This weekend, I watched a nonplussed German shepherd being fed an ice cream topped with a dog biscuit flake.
It was a sunny day and the Pembrokeshire beachfront was heaving with dogs: dogs on leads, dogs off leads, dogs making a mess, dogs in pushchairs, dogs making a mess on pushchairs. A sea of urgent humans dashed around tidying up after them.
“There are too many dogs,” I told my friend huffily, after nearly being bowled over by a floppy, turbo-charged cockapoo. “That’s not up for debate,” she said. “I’m so glad we agree,” I said. “No,” she said. “What I mean is that you can’t argue that. People will kill you. Probably by setting their dogs on you.”
Listen, I’m down with dogs. Dogs and I are cool. I have a cat, which is basically a dog, and believe me I respect him enormously. What I am saying is that I am a friend to the animals. But there are, frankly, too many high-maintenance labradoodles, schnoodles and goldendoodles haring around, getting under my feet, and I am tired of them endearing themselves energetically to my shin.
Since the pandemic, the UK’s dog population has boomed to more than 12 million, with a third of households owning one. It’s getting worse. Who let the dogs – and everything else – out?
No one has done more for pet people – and pets – than Michael Gove, the puppyish levelling up secretary, who has nixed the blanket ban landlords have long imposed on pet ownership.
Gove, who married off his bichon frise, Snowy, in a “canine ceremony” to George Osborne’s Lola, gets it. This country is slavishly and lavishly pro-pet. It is for authoritarian despots on the other side of the world to crack down on four-legged bourgeoisie vanities. Here, we celebrate our freedoms by splashing out on dog showers, “mud rooms” and those little video cameras that allow you to spy on your cat and feed it a treat if it looks a bit forlorn.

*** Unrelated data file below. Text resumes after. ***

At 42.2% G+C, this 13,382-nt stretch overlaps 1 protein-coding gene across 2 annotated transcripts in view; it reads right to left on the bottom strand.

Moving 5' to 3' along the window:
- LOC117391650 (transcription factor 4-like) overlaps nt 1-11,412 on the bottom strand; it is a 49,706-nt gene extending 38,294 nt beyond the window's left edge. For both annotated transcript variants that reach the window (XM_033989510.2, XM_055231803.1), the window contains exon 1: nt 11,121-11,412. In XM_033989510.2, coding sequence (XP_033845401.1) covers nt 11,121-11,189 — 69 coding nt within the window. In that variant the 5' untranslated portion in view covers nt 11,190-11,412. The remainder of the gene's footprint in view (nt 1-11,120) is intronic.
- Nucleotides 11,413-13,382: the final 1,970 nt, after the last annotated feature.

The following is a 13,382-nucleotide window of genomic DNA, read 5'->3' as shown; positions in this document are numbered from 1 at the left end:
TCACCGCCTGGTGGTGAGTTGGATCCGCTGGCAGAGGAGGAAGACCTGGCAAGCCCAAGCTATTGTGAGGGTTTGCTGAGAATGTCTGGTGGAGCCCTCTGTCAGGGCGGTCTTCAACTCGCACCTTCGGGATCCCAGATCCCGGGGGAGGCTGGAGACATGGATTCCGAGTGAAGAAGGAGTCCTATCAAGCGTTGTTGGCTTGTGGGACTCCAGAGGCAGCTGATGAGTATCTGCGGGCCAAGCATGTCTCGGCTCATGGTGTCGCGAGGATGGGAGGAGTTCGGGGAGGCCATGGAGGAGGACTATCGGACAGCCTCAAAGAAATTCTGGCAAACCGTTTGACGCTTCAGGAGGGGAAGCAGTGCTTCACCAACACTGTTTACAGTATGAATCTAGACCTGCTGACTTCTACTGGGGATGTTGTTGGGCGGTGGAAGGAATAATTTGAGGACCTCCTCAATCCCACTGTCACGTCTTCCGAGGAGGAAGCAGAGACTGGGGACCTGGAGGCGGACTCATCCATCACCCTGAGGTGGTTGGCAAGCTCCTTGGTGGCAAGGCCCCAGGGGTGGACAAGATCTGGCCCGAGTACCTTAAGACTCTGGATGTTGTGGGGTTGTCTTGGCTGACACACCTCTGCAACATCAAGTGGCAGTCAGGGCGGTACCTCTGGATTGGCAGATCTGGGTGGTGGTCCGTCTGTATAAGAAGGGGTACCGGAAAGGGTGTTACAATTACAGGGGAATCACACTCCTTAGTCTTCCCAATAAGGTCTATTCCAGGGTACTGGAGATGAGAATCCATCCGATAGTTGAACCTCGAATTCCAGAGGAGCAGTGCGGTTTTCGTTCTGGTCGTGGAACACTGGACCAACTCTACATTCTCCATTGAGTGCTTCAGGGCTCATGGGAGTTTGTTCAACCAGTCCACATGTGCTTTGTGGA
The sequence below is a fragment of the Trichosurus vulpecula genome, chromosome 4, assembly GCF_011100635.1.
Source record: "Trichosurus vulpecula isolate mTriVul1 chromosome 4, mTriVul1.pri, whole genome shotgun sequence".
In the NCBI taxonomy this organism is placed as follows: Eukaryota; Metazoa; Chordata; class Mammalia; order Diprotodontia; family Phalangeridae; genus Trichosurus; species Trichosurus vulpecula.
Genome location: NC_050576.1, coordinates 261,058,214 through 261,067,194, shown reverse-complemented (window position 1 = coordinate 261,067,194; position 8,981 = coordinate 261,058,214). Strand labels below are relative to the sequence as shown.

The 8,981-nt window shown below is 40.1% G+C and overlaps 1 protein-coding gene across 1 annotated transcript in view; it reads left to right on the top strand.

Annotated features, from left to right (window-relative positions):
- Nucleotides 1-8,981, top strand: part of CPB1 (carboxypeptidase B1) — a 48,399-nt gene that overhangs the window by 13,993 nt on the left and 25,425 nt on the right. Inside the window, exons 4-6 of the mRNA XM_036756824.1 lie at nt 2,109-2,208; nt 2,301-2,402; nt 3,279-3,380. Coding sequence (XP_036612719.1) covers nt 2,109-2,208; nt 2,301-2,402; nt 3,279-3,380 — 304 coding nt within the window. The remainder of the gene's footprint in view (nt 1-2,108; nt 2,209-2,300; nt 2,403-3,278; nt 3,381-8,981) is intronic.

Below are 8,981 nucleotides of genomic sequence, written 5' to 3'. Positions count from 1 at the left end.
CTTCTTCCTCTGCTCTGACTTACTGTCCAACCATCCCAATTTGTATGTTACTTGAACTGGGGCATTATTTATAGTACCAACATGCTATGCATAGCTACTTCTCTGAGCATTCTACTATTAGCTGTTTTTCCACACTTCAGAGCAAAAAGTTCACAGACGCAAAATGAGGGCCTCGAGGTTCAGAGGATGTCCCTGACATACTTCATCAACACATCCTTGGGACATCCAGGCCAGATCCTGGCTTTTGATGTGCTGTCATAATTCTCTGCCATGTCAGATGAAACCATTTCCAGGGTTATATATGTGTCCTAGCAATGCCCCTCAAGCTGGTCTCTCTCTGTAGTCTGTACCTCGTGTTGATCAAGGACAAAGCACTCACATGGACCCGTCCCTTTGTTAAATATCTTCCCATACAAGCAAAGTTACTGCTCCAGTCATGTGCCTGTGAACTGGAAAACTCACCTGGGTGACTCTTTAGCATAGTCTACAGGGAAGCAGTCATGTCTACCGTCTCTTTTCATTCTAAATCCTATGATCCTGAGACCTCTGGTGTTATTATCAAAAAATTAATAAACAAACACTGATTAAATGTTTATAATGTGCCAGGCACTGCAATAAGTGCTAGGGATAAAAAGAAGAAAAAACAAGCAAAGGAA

Cats aren’t off the hook, either. The RSPB estimate that cats in the UK catch in the order of 27 million birds every spring and summer.
Tax the pets and take back control. Cats and dogs bring pleasure to their owners but they have loads of negative externalities – for example, hearing birdsong has a big impact on human happiness. Prying a blue tit out of a cat’s mouth does not.
The French levy a “noise tax” on airlines to encourage them to adopt the quietest possible aircraft and compensate those living under flight paths. I would impose a “yap tax” on pets to encourage people to adopt the quietest possible pets and compensate those who live on paths that are constantly covered in excrement.
Pricier pedigree pets – which, like a Boeing 737-400 aircraft, zoom around and make a lot of noise, and which are largely the preserve of rich people – get the big hefty tax band; say 40p for every pound of bichon frise; discounts apply for pastoral and working dogs, as well as goldfish, terrapins and the odd axelotl. Variable rates would also apply, like a congestion charge: an urban Ulez would discourage the most incontinent pets.
This is essentially a “sin tax”, like those applied to cigarettes and alcohol, because how else do you moderate one of our strangest modern indulgences. You can still feed your good boy an ice cream if you must. But in my dystopia, it’s going to cost you.
Money would be pumped into rewilding and habitat preservation. Including livestock, domestic animals and humans account for 96 per cent of the planet’s biomass. Wildlife counts for just under four per cent. It’s an unpopular opinion. It might lose me a few friends. So what? Let’s tax them too.